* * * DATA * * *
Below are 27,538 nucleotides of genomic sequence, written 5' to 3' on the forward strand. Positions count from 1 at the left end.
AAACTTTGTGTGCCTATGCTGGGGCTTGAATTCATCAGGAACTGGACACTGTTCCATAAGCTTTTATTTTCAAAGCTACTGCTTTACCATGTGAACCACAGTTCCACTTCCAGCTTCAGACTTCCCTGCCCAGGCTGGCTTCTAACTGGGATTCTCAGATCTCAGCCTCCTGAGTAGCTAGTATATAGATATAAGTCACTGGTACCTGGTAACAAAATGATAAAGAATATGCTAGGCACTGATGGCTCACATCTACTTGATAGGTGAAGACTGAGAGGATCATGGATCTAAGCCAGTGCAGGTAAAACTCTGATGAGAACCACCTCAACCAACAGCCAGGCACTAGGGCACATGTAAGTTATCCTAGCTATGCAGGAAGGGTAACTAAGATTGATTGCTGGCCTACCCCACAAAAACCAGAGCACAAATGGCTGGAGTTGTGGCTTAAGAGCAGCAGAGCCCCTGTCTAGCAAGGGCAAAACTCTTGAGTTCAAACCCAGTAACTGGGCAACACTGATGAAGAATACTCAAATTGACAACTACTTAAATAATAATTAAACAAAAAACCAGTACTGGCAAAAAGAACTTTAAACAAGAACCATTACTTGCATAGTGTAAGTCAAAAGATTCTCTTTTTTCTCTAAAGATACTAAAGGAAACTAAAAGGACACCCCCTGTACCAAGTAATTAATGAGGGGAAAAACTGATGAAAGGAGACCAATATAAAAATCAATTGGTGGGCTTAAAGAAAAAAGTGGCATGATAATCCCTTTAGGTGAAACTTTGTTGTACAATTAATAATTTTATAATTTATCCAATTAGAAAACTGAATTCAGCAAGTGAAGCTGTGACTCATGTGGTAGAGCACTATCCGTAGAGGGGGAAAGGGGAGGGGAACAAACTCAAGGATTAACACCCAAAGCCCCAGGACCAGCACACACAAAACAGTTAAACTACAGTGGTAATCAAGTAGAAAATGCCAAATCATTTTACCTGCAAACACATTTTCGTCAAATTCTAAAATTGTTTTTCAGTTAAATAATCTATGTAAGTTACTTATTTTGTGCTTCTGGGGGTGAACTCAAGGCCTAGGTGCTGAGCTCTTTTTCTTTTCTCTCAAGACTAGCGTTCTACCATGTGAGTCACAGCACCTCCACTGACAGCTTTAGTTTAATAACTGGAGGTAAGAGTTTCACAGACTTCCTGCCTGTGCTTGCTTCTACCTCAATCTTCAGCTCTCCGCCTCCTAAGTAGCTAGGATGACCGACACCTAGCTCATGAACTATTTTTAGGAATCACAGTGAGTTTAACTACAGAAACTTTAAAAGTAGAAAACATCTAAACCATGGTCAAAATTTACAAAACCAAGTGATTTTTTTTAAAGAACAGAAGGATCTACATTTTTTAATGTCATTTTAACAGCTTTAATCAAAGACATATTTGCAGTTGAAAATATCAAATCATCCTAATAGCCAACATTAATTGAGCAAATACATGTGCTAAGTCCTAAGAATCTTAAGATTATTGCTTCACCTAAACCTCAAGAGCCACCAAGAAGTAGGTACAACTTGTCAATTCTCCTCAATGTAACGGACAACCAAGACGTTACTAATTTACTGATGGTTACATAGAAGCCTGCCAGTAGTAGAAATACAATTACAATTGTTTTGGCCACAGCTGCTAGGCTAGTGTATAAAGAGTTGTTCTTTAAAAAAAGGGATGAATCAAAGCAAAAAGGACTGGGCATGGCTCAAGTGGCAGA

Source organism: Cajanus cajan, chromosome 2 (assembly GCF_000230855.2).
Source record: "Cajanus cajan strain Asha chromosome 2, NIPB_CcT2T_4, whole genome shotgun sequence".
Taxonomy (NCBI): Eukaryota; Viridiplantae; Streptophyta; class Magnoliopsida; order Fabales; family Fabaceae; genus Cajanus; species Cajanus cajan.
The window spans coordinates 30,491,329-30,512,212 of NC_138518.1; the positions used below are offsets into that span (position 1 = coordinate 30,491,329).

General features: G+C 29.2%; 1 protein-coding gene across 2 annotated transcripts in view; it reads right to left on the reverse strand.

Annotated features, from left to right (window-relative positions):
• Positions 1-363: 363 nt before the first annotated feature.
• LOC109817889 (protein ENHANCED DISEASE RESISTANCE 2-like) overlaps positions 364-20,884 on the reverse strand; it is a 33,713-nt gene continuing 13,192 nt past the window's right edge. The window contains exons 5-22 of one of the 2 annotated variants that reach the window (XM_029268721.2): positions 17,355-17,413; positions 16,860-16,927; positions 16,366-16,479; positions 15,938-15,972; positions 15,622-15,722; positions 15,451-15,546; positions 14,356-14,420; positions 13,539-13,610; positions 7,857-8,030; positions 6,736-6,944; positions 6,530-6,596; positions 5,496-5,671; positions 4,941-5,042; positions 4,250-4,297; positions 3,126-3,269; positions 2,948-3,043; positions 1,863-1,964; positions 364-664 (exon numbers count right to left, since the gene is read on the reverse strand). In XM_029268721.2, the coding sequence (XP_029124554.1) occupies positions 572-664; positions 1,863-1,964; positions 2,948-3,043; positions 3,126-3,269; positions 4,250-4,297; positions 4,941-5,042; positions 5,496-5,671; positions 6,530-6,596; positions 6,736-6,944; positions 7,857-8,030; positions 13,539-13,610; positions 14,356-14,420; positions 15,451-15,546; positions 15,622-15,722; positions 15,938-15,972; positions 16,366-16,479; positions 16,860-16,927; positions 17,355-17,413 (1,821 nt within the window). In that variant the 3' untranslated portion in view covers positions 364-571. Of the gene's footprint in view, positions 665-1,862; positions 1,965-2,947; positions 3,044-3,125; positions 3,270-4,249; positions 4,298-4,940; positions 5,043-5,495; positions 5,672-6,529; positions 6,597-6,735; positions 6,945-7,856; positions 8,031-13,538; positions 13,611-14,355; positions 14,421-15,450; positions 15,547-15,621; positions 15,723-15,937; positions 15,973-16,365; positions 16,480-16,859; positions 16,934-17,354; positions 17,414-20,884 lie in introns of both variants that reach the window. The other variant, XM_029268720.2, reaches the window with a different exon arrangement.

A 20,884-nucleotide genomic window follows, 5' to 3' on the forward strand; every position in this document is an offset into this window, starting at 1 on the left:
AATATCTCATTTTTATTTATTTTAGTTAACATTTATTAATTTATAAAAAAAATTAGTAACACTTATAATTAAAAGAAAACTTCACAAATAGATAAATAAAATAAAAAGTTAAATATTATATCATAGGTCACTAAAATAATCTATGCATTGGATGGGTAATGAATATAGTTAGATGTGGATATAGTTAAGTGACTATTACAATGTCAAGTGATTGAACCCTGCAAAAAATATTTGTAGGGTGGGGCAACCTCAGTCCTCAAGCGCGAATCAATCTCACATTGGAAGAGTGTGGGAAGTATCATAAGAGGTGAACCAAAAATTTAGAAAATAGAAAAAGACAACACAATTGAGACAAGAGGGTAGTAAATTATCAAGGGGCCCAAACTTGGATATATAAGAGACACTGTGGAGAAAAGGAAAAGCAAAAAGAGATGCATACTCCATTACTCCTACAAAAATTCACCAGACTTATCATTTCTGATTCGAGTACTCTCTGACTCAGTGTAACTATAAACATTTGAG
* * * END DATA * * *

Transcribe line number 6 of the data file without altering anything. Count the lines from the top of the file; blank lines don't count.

The window spans coordinates 30,491,329-30,512,212 of NC_138518.1; the positions used below are offsets into that span (position 1 = coordinate 30,491,329).